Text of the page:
Finkelstein's research follows past instances in which online trolls have used codewords to avoid detection by A.I. While the NCRI paper focused on anti-Semitism, a 2016 4chan post detailed how other minority groups can also be targets: Alongside the codeword for Jewish people ("skypes"), African Americans became "googles," Mexicans were "yahoos," Muslims were "skittles," and liberals became "car salesmen."

Even today, A.I. still struggles to referee words, such as "skypes," that have come to have two meanings.

"What A.I. doesn't pick up at this point is the context, and that's what makes language hateful," says Brittan Heller, an affiliate with the Berkman Klein Center for Internet and Society at Harvard University.

With current hate speech models so imperfect, researchers are racing to design a more capable model—and experimenting with different techniques.

Creating an A.I. model to detect hate speech on Twitter was a steep learning curve for data expert Jason Carmel.

"I really didn't know that much about hatred before I started. I had the movie version of hate in my mind—the N-word or the K-word," Carmel says. "But what we learned is that hate is way more interesting than that. These people have evolved to use a language that's both specific and sinister, in that it hides itself from plain view."

Carmel is chief data officer on the project #WeCounterHate, a program run by the advertising agency Possible. The campaign uses A.I. to detect hate speech on Twitter before "countering" it. "Countering" involves replying to toxic messages with a tweet explaining that every time the hateful post is retweeted, a donation will be made to an organization supporting diversity and equality.

While the project has had success—"countered" posts see a 64 percent reduction in retweets, according to the agency—Carmel says the project's A.I. model is not yet able to adapt to the way hate speech is quickly evolving. And #WeCounterHate still relies on human moderators to verify its results.

"Our machine has to be taught; it's not a self-learning machine. That means it will understand modest changes in language but not massive flips," Carmel says.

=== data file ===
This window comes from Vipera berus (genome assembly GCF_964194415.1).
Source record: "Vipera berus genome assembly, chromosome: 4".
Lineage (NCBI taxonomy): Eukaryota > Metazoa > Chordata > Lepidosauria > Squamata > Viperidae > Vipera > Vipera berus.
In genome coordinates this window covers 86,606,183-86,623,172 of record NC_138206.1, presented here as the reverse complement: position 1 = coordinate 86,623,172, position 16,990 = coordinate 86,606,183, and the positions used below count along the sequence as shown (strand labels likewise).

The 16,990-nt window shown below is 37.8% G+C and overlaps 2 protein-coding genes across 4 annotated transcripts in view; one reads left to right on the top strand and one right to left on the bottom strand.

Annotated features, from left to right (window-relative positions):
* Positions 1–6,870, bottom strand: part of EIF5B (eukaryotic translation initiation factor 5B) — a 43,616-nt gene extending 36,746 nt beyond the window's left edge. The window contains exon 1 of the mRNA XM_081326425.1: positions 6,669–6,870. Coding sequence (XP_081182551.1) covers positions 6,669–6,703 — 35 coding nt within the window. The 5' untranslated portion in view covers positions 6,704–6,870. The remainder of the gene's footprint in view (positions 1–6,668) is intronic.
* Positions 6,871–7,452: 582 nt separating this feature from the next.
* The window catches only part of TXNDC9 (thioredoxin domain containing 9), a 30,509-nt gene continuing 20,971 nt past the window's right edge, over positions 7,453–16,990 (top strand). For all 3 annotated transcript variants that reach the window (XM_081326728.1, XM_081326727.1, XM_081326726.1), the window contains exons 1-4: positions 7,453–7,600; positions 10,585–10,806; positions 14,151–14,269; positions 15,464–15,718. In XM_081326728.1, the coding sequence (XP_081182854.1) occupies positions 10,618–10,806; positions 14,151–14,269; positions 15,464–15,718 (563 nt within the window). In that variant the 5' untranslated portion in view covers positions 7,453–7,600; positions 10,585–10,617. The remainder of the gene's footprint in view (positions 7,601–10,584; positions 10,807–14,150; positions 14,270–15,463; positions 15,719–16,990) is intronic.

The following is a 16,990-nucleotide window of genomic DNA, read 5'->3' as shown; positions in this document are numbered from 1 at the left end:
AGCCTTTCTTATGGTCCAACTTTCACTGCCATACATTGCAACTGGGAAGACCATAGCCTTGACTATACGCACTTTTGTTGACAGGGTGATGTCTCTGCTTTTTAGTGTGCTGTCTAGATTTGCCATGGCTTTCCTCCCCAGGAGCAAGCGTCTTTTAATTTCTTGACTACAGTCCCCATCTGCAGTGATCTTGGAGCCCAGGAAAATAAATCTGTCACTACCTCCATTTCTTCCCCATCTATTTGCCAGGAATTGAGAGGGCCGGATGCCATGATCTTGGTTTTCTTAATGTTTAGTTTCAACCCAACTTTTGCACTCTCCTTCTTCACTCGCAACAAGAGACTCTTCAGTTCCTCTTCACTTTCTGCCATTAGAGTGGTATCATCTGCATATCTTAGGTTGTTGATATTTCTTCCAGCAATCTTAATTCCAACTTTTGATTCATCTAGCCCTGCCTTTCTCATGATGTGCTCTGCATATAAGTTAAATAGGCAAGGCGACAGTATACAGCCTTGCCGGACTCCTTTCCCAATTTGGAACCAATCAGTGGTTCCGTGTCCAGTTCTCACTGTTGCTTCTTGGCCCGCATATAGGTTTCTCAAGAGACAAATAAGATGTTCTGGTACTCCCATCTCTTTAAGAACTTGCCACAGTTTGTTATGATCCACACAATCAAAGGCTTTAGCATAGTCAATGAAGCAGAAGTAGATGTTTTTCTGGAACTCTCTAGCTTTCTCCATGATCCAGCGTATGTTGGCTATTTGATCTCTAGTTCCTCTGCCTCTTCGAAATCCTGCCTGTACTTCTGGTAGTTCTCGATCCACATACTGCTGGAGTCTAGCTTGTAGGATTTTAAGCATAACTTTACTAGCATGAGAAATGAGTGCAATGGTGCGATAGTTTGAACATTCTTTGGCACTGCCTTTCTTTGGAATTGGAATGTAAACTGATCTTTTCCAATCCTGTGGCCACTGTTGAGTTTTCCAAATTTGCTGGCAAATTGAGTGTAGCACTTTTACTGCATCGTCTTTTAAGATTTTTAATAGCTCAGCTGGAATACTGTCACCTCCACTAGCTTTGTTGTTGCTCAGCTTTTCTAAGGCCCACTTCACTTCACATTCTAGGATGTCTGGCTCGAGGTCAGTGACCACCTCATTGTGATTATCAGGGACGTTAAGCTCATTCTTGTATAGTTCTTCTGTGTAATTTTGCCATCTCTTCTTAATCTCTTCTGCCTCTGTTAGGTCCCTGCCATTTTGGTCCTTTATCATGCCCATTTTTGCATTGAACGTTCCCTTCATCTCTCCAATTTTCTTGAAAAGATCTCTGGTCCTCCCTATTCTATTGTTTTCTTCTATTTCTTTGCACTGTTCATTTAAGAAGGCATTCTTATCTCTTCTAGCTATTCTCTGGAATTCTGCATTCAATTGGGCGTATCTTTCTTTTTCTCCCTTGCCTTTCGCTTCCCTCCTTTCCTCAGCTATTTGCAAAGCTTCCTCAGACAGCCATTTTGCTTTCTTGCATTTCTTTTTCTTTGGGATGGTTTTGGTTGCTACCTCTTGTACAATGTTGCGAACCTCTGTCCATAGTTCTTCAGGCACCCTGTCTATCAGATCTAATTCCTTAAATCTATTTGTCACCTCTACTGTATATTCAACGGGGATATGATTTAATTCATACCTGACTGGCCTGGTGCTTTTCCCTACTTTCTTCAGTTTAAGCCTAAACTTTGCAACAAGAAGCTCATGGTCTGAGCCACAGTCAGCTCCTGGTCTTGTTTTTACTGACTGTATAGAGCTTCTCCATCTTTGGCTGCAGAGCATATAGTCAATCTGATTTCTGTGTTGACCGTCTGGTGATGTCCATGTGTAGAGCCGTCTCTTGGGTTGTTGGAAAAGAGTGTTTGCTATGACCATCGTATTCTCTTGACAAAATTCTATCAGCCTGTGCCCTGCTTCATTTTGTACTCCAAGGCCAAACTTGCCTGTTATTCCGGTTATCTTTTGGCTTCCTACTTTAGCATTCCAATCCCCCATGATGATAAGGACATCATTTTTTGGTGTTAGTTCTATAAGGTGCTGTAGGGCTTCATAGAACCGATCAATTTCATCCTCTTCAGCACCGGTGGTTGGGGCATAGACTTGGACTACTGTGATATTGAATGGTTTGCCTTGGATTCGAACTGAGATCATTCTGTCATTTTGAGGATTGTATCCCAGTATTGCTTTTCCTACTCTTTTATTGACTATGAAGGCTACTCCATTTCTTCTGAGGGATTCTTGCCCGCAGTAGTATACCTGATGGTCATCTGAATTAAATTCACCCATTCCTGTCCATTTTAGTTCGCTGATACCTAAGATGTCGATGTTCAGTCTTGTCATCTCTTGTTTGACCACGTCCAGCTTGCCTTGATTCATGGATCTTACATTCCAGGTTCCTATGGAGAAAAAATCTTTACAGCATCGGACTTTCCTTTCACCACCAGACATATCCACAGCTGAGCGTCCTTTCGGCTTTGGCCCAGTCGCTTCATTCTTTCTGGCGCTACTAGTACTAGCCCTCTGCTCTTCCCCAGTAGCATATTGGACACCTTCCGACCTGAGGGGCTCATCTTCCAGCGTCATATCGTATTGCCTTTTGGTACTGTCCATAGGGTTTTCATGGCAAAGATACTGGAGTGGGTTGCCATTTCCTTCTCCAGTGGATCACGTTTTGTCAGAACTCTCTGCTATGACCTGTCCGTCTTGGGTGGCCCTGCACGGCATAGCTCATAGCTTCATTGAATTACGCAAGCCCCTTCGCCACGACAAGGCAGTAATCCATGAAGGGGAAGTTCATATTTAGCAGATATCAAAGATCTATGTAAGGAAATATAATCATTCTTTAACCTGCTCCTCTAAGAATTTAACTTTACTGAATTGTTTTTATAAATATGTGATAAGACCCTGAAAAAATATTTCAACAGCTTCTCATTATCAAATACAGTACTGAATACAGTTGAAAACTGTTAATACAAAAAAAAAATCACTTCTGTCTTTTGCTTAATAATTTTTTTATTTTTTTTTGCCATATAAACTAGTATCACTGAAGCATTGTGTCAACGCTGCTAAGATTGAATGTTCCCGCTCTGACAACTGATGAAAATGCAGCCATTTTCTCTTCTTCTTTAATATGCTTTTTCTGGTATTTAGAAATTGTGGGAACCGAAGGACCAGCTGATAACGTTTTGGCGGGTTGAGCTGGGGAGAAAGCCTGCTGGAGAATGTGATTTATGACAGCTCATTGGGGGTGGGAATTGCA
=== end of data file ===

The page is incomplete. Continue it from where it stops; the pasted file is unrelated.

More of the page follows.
Another NCRI co-founder, Jeremy Blackburn, who is working on the institute's own hate speech detection system, says that "supervised" models—the type of A.I. used by Google and by #WeCounterHate—can deal well with problems because they learn what is hateful or toxic from data labeled by humans.

But humans can be prone to bias, and definitions of hate speech and toxicity can vary person-to-person.

"I've dug through some of the training data that was used for [Google's] Perspective model and have seen what I consider quite a bit of mis-labeled data," Blackburn says. "There were many cases of anti-Semitic comments that were labeled as neutral or were given what I consider to be incorrect severity scores. There were examples along the lines of 'Jews run the government and are feeding us lies' that were marked as neutral."

The University of California–Berkeley's D-Lab is trying to avoid the limitations of supervised models by working with a partly unsupervised A.I. The team is training a model that builds on top of "natural language-processing models" called ELMO and BERT, algorithms that teach a computer what words mean.

Through this approach, "[The] A.I. is able to recognize the different senses that words take on in different contexts," says D-Lab Executive Director Claudia von Vacano.

Vacano hopes this model would eventually be able to detect hate speech in disguise. Take "shrinky dinks." Until last year, Shrinky Dinks were just plastic toys that children could shrink in the microwave. Now, in various corners of the Web, "Shrinky Dinks" is being used as a substitute phrase for "Jewish people"—another example of how the most innocent-looking language can be co-opted as an anti-Semitic slur.

"Online hate speech is not a problem that we can solve without A.I.," Vacano writes in an email. "Manually reviewing large samples of user-generated text is cost-prohibitive, inaccurate, slow, and can have negative effects on human labelers, raising ethical considerations about non-A.I. approaches."

D-Lab is still training and evaluating its model. But the strategies to disguise online hate speech are constantly evolving, and it's possible that A.I. will always be playing catch-up.

Still, Vacano remains undeterred. "This work is never done," she says; "language is never static."